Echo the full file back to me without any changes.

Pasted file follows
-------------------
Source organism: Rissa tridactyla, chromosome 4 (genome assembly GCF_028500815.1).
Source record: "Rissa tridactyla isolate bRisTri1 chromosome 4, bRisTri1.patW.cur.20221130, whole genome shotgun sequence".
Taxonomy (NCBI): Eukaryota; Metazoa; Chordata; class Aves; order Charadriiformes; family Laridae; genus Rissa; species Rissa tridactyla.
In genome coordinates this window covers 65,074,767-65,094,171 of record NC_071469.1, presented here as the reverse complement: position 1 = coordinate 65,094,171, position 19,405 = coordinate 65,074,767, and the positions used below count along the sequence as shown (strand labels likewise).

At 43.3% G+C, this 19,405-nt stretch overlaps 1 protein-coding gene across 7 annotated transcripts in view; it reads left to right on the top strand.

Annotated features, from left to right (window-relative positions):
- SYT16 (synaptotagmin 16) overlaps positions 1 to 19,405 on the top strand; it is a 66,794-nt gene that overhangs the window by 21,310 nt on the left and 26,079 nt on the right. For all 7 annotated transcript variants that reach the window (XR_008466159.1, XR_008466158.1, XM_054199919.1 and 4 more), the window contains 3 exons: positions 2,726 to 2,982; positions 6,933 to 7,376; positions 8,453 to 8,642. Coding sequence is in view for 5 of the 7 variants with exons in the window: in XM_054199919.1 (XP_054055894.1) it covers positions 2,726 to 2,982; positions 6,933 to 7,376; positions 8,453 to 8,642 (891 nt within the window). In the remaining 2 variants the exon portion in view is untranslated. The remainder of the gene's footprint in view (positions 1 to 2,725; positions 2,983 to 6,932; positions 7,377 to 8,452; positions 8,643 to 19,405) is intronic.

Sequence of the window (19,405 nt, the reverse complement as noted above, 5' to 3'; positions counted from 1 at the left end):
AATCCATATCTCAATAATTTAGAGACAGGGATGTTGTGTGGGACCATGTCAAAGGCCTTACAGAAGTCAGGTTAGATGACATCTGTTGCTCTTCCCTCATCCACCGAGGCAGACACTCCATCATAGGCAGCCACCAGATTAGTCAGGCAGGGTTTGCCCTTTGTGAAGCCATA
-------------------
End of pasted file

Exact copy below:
Source organism: Rissa tridactyla, chromosome 4 (genome assembly GCF_028500815.1).
Source record: "Rissa tridactyla isolate bRisTri1 chromosome 4, bRisTri1.patW.cur.20221130, whole genome shotgun sequence".
Taxonomy (NCBI): Eukaryota; Metazoa; Chordata; class Aves; order Charadriiformes; family Laridae; genus Rissa; species Rissa tridactyla.
In genome coordinates this window covers 65,074,767-65,094,171 of record NC_071469.1, presented here as the reverse complement: position 1 = coordinate 65,094,171, position 19,405 = coordinate 65,074,767, and the positions used below count along the sequence as shown (strand labels likewise).

At 43.3% G+C, this 19,405-nt stretch overlaps 1 protein-coding gene across 7 annotated transcripts in view; it reads left to right on the top strand.

Annotated features, from left to right (window-relative positions):
- SYT16 (synaptotagmin 16) overlaps positions 1 to 19,405 on the top strand; it is a 66,794-nt gene that overhangs the window by 21,310 nt on the left and 26,079 nt on the right. For all 7 annotated transcript variants that reach the window (XR_008466159.1, XR_008466158.1, XM_054199919.1 and 4 more), the window contains 3 exons: positions 2,726 to 2,982; positions 6,933 to 7,376; positions 8,453 to 8,642. Coding sequence is in view for 5 of the 7 variants with exons in the window: in XM_054199919.1 (XP_054055894.1) it covers positions 2,726 to 2,982; positions 6,933 to 7,376; positions 8,453 to 8,642 (891 nt within the window). In the remaining 2 variants the exon portion in view is untranslated. The remainder of the gene's footprint in view (positions 1 to 2,725; positions 2,983 to 6,932; positions 7,377 to 8,452; positions 8,643 to 19,405) is intronic.

Sequence of the window (19,405 nt, the reverse complement as noted above, 5' to 3'; positions counted from 1 at the left end):
AATCCATATCTCAATAATTTAGAGACAGGGATGTTGTGTGGGACCATGTCAAAGGCCTTACAGAAGTCAGGTTAGATGACATCTGTTGCTCTTCCCTCATCCACCGAGGCAGACACTCCATCATAGGCAGCCACCAGATTAGTCAGGCAGGGTTTGCCCTTTGTGAAGCCATA